Are jellyfish on the rise?

Big jellyfish on a beach in Almeria restricts bathing

Big jellyfish on a beach in Almeria restricts bathing Credit: Pixabay

Year on year more banks of jellyfish are reported around the coast of Spain, by why?
Summer is already in full swing and many of us just want to cool down and relax by taking a plunge into the Mediterranean. But, with the hot weather and warming sea comes an increase in one of nature’s little curses, the jellyfish.

Toxic tentacles

Due to toxins transmitted by their tentacles, they are just bothersome to some of us, but in some cases they can cause ‘cnidophobia’, an extreme terror of being stung by one. But, why do they appear to be on the increase around our shores? Scientists have pointed to human activity as being one of the main causes.

Overfishing leading to less predators, organic pollution, warmer seas from climate change, all these could be possible explanations to why jellyfish approach our beaches. They are cnidarians, belonging to the same family as corals and anemones, and warm water tends to lead to their numbers increasing.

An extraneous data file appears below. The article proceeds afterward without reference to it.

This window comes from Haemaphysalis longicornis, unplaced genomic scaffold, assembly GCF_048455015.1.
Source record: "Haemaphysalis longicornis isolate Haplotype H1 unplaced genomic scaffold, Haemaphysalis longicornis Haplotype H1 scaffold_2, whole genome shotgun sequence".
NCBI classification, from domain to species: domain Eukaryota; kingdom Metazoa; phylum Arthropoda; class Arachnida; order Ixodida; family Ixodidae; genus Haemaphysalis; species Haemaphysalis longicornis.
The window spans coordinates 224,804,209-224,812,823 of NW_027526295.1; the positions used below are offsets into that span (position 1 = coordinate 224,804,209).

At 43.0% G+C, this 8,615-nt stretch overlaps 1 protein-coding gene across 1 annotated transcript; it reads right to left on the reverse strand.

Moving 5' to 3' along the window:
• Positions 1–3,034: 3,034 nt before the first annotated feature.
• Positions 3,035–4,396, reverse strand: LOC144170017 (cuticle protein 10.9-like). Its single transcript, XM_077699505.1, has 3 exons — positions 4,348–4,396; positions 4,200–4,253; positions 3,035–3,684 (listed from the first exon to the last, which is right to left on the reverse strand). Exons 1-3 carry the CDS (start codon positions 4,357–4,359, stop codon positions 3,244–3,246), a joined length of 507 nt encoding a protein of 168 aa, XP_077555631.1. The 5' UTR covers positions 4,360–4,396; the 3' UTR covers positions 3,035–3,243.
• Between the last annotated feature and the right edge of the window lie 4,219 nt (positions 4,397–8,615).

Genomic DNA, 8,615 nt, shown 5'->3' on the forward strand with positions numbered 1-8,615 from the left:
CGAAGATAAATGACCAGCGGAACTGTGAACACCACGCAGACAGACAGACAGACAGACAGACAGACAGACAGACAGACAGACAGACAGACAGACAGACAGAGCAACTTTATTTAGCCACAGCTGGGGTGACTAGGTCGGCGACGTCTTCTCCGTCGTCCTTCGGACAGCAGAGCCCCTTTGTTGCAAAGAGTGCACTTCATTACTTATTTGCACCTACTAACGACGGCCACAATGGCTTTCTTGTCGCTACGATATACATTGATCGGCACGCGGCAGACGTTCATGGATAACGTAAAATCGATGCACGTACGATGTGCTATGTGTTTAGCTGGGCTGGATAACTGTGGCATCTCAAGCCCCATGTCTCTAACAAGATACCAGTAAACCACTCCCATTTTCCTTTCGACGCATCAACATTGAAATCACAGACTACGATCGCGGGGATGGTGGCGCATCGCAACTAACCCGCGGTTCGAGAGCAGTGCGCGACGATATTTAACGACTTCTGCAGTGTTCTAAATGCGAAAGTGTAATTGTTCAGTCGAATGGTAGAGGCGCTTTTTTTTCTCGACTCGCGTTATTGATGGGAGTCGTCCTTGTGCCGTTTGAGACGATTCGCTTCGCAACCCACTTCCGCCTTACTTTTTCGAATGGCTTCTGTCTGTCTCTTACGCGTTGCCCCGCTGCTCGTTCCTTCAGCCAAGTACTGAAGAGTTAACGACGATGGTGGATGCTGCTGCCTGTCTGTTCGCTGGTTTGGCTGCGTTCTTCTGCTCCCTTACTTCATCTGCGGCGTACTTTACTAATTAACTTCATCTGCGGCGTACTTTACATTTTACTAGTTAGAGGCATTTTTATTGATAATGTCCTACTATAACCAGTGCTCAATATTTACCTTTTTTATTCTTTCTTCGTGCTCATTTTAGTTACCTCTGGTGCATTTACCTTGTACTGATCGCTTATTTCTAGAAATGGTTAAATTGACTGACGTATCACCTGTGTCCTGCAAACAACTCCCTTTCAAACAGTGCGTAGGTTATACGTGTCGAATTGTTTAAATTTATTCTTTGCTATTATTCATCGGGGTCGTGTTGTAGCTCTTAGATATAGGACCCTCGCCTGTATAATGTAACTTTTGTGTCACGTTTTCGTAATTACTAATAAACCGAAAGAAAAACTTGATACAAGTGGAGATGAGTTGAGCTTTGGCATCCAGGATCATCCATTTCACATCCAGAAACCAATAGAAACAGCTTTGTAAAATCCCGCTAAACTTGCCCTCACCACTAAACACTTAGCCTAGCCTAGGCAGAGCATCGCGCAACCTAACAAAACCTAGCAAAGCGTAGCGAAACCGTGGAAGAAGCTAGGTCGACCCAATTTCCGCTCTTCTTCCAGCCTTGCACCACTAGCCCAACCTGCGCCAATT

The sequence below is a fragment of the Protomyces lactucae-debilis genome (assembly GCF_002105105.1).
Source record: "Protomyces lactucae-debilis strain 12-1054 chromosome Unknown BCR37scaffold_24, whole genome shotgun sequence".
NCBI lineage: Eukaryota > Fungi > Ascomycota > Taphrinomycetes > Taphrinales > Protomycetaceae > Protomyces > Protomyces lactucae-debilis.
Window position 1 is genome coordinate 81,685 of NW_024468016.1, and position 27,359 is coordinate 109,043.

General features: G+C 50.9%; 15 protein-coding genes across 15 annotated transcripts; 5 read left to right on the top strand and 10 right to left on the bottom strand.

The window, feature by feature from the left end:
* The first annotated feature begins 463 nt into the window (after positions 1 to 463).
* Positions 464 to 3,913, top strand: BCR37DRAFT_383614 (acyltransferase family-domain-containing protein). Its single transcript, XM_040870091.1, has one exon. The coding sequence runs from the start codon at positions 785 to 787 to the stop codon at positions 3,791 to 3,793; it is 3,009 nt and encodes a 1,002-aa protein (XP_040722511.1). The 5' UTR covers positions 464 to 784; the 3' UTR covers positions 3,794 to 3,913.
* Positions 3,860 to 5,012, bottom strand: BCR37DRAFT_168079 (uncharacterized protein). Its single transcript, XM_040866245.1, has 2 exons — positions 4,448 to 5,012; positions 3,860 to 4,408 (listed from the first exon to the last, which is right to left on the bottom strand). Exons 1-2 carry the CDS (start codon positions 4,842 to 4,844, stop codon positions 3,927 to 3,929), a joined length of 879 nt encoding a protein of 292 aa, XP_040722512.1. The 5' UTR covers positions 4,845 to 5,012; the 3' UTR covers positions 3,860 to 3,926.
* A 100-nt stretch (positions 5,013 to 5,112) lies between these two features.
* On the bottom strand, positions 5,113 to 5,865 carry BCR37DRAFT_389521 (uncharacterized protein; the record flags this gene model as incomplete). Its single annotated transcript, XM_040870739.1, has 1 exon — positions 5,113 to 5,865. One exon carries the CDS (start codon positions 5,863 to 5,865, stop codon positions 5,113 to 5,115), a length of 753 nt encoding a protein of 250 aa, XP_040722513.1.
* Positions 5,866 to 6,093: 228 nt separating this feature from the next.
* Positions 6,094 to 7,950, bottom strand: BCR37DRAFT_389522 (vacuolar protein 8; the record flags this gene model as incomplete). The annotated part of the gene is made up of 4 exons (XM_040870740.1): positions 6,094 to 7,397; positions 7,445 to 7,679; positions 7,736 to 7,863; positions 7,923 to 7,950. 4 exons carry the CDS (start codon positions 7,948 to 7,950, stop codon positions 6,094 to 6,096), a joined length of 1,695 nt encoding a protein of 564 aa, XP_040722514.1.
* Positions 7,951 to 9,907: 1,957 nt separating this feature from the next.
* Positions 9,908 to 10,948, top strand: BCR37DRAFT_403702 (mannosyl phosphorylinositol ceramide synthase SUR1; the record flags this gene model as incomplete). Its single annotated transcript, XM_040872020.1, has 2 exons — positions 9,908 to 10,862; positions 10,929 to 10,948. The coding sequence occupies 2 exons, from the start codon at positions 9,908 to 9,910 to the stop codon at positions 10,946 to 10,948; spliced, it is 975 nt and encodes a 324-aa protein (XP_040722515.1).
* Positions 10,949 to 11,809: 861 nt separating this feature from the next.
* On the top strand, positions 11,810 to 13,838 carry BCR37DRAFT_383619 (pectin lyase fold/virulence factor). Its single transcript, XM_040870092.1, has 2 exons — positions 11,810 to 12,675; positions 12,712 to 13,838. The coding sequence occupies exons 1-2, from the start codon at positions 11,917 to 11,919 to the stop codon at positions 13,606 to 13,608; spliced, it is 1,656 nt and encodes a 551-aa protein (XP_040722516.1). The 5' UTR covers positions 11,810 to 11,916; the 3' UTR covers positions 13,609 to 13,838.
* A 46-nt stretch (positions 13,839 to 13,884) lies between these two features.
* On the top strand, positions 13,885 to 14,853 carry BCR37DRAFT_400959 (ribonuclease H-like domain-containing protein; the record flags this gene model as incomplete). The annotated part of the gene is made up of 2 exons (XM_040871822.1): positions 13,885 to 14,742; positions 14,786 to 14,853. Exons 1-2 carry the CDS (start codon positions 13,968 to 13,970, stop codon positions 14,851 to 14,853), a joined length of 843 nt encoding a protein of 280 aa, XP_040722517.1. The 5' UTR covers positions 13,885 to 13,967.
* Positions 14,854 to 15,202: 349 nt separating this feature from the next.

Sea warmed by  1.4º over the last 40 years

Jellyfish are especially prevalent in the Mediterranean sea which has warmed by an average temperature of 1.4º over the last 40 years, according to Greenpeace. Compounding the issue, some of the jellyfish’s natural predators, such as sea turtles and tuna, are on the decline. While as well, organic matter washed into the sea acts as a food source for the jellyfish.

Some beaches use nets to create jellyfish-free waters around their beaches, such as in the Mar Menor, Murcia, but this does little to address the broader problem. Human activity and the imbalance marine ecosystems appears to be favouring more and more jellyfish colonies.

What to do if stung

If you do feel a jellyfish sting you, don’t scratch your skin, it will spread the jellyfish toxin. It is advised to remove any scraps of the jellyfish with a piece of plastic such as a credit card. Wash the infected area with sea water, never fresh water from a tap or bottle. Apply something cold, such as a bag of ice, for about 15 minutes, without rubbing the skin. Do not apply ammonia or vinegar to the sore, and consult a pharmacist. When in doubt and if the sting is bad, many beaches have a Red Cross post or lifeguard station.

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Written by

Adam Woodward

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